(Natural News) Americans struggled to find work and provide for their families during the Great Depression. But surprisingly, data suggests that the life expectancy of people increased during that time.
Some say that this was because people spent less money on vices like alcohol. And if people got sick, they used home remedies like chicken noodle soup or mustard packs. (h/t to TheSurvivalMom.com)
During the Great Depression, most families didn’t have access to healthcare. And for those that did, incomes plummeted at the same time medical care and medicines became too expensive or inaccessible.
But how did life expectancy in America increase during the Great Depression?
Despite the hard times, poverty and less access to doctors, U.S. life expectancy increased by 6.2 years. According to a study, it went up from 57.1 in 1929 to 63.3 years in 1932 for both men and women, whites people and other races.
The researchers who conducted the study suggested that when people have less money to spend, they sleep more, Additionally, citizens had less money for vices like alcohol and tobacco.
And in spite of unemployment and widespread poverty, during the Great Depression people stayed healthy by relying on home remedies, some of which are still used today.
These remedies are detailed below, so try them the next time you have a cold.
Chicken noodle soup
Even in modern times, homemade chicken noodle soup is considered an effective home remedy. Just make sure you don’t use canned chicken noodle soup that might contain preservatives and too much salt. (Related: What did people eat during the Great Depression? A look at the foods that helped people survive famine.)
Chicken noodle soup is a popular remedy for colds and even studies suggest that it’s effective. During the Great Depression, homemade chicken noodle soup was one of the healthy home remedies used to treat colds.
This recipe for homemade noodle soup combines nutritious ingredients like chicken and herbs and vegetables like lemongrass, thyme, carrots and onions.
Ingredients for 4-6 servings:
- 5 cups chicken stock
- 1 pound boneless, skinless chicken thighs
- 3/4 cup uncooked ditalini pasta
- One cup water
- 3 carrots, peeled and diced
- 1 onion, diced
- 2 celery ribs, diced
- 3 cloves garlic, minced
- 2 tablespoons chopped fresh chives
- 1 tablespoon chopped fresh rosemary
- 1 tablespoon chopped fresh thyme leaves
- 1 tablespoon freshly grated ginger
- 1 tablespoon minced lemongrass
- 1 tablespoon olive oil
- 2 bay leaves
- Juice of 1 lemon
- Kosher salt and black pepper (freshly ground), to taste
- Heat the olive oil in a large stockpot or use a Dutch oven over medium heat. Add the onion, carrots and celery. Cook and stir occasionally until tender or for about three to four minutes.
- Stir in the garlic, ginger, lemongrass, rosemary and thyme until fragrant, or for at least one to two minutes.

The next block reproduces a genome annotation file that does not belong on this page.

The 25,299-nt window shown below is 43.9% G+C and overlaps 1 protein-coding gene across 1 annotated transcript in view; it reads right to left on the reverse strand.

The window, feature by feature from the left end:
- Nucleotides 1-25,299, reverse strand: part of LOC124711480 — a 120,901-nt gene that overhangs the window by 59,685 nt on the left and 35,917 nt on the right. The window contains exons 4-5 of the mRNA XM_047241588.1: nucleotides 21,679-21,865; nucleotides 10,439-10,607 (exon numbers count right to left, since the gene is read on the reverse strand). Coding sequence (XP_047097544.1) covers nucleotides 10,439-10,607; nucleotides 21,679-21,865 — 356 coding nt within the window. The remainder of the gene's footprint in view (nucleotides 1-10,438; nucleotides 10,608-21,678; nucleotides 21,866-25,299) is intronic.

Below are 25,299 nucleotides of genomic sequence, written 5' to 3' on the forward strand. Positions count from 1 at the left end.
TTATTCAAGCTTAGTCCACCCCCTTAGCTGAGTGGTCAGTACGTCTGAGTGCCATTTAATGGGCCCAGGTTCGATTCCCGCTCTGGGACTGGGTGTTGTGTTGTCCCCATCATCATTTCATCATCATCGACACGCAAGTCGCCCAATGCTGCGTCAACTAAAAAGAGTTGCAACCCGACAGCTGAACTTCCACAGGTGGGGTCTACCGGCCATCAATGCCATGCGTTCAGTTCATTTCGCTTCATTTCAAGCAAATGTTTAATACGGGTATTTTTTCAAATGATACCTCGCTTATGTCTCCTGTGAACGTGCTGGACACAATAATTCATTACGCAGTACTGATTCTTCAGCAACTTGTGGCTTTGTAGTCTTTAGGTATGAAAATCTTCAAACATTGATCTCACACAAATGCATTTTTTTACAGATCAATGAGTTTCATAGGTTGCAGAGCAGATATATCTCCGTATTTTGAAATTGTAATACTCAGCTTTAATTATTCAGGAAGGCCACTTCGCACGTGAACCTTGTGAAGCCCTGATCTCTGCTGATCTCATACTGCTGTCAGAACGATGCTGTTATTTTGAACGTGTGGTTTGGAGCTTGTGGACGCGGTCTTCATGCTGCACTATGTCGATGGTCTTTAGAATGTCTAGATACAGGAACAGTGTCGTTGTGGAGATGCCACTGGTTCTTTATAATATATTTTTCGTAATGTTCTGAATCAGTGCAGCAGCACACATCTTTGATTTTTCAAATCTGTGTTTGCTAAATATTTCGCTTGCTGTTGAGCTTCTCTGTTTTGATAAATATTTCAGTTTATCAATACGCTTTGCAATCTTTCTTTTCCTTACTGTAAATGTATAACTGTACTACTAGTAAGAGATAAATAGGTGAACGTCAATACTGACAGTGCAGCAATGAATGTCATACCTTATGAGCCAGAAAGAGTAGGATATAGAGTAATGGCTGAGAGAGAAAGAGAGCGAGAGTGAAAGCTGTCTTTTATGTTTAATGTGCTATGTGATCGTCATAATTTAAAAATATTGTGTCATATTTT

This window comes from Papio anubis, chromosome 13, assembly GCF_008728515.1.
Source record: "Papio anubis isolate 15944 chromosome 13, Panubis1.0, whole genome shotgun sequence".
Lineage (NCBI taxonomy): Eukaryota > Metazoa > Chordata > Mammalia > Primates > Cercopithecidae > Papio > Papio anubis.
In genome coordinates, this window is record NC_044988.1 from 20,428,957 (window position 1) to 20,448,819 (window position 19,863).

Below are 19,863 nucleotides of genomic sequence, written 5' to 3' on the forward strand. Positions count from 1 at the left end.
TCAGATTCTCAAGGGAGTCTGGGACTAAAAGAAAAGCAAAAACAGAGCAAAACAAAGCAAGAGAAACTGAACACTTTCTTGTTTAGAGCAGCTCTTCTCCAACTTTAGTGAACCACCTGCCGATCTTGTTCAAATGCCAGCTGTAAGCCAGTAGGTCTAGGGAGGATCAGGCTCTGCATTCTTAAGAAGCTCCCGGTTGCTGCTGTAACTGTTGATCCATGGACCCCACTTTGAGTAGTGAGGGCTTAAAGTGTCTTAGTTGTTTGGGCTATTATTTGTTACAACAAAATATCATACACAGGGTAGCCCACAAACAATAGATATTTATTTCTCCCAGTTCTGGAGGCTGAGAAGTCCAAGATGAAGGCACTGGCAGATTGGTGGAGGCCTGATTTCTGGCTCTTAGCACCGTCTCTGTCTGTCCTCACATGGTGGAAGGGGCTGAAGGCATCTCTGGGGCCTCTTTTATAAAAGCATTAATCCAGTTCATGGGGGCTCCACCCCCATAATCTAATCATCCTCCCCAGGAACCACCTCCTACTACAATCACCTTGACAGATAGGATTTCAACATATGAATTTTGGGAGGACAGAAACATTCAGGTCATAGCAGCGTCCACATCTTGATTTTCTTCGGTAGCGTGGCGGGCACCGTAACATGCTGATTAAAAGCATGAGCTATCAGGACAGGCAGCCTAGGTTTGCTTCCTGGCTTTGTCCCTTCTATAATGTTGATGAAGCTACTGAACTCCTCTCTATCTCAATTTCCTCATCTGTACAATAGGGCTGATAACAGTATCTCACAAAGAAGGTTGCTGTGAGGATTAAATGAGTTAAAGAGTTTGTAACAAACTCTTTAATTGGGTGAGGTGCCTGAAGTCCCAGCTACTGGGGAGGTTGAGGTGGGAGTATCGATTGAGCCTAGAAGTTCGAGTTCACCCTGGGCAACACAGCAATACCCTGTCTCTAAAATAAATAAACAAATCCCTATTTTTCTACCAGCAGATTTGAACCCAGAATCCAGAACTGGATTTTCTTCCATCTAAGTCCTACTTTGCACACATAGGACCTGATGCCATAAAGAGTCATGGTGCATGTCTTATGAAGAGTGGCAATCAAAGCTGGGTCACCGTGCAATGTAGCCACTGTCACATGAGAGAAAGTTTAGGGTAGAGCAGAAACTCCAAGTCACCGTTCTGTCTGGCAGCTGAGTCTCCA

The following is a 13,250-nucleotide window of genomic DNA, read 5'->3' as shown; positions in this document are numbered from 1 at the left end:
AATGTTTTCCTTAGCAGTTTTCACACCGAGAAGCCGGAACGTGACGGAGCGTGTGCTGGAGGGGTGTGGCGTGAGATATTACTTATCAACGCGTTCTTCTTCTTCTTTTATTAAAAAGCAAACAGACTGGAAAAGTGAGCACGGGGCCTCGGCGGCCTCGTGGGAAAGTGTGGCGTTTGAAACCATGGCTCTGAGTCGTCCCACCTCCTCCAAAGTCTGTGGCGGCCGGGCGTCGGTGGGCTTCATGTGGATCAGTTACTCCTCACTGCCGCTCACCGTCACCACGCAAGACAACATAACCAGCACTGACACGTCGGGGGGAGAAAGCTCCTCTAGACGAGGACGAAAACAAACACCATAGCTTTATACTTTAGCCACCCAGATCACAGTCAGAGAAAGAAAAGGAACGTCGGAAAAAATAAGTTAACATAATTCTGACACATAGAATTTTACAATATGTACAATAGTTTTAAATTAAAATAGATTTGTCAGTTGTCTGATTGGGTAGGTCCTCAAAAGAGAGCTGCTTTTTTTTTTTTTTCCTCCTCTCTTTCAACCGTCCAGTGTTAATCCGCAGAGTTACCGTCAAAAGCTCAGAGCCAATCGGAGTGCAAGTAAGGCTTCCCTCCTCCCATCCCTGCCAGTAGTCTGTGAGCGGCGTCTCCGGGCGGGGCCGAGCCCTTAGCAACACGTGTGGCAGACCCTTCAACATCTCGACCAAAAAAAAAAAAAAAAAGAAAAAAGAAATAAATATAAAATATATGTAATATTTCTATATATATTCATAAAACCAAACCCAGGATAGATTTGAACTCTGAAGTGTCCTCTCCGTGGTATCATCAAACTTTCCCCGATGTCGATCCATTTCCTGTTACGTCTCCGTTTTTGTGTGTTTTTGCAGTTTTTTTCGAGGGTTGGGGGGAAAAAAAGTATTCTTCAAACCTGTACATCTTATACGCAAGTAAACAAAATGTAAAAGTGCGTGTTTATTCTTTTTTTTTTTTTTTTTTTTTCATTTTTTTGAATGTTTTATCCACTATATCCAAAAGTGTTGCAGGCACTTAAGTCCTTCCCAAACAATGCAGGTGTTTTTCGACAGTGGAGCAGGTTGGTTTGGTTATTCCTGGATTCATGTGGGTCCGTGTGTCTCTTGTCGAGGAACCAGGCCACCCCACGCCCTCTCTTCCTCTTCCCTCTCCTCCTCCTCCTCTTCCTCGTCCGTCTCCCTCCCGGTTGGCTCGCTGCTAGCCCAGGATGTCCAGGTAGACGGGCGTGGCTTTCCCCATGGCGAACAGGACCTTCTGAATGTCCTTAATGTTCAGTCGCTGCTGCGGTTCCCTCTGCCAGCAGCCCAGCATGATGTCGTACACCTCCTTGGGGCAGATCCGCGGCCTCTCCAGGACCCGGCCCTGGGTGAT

- Whisk in the chicken stock, bay leaves and a cup of water, then bring the mixture to a boil.
- Add the chicken to the mixture and reduce the heat, then simmer.
- Cook the soup and keep it covered until the chicken is cooked through or for at least 10 to 12 minutes.
- Once done, remove the chicken. Use two forks to shred the chicken, then set the meat aside.
- Stir in the pasta and cook the soup until the pasta is tender for at least eight to 10 minutes.
- Stir in the shredded chicken and the lemon juice. Season the soup with salt and pepper.
- Garnish with chives before serving the soup.
During the Great Depression, people foraged for both medicinal and edible plants.
Here are some medicinal plants that you can grow in your home garden:
- Licorice root – Licorice root has healing properties and studies suggest that it can be used to prevent tooth decay and periodontal diseases. Use licorice root to make tea if you have indigestion or are constipated.
- Mint plants and eucalyptus – Mint and eucalyptus can also be used when inhaling steam if you are down with a cold.
A mustard plaster is used to relieve chest congestion and sore muscles. Before you use a mustard plaster, check if you are allergic to mustard so you can avoid any negative side effects.
If you’re not allergic to mustard powder, try using a mustard plaster to relieve sore muscles and body pain.
A mustard plaster works because it helps warm the skin, like capsaicin from chili peppers. It can also be used to treat colds, a runny nose and various respiratory ailments.
You will need:
- 4 tablespoons of flour
- 2 tablespoons dry mustard
- Lukewarm water
How to use:
- Combine all the ingredients in a bowl until you have a paste that is easily spread but not too watery.
- Get a piece of clean flannel. Spread the mixture on half of the flannel and fold the other half to make a package.
- Apply the poultice to the chest of the patient and cover them with a heavy blanket to encourage sweating.
Never apply the mustard plaster directly to the skin because it will burn.
With steam inhalation, you need to put your head over a simmering pot of water and then breathe in the steam.
Now, you can try steam inhalation with a modern twist by using a modern shower to easily create a steam bath. Alternatively, you can lean over a bowl of steaming water and create your steam bath by draping a towel over your head. Add a handful of mint or shredded eucalyptus leaves to boost the benefits of steam therapy.
More related stories:
Prepper projects: How to make activated charcoal, a natural detoxifier.
Tips for eating on rations from the Great Depression: Recipes the Greatest Generation grew up on.
4 Invaluable lessons from the Great Depression you need to remember.
Watch the video below to know more about nine natural home remedies for a cold.
This video is from the Natural News channel on Brighteon.com.
Visit Remedies.news for more articles about home remedies.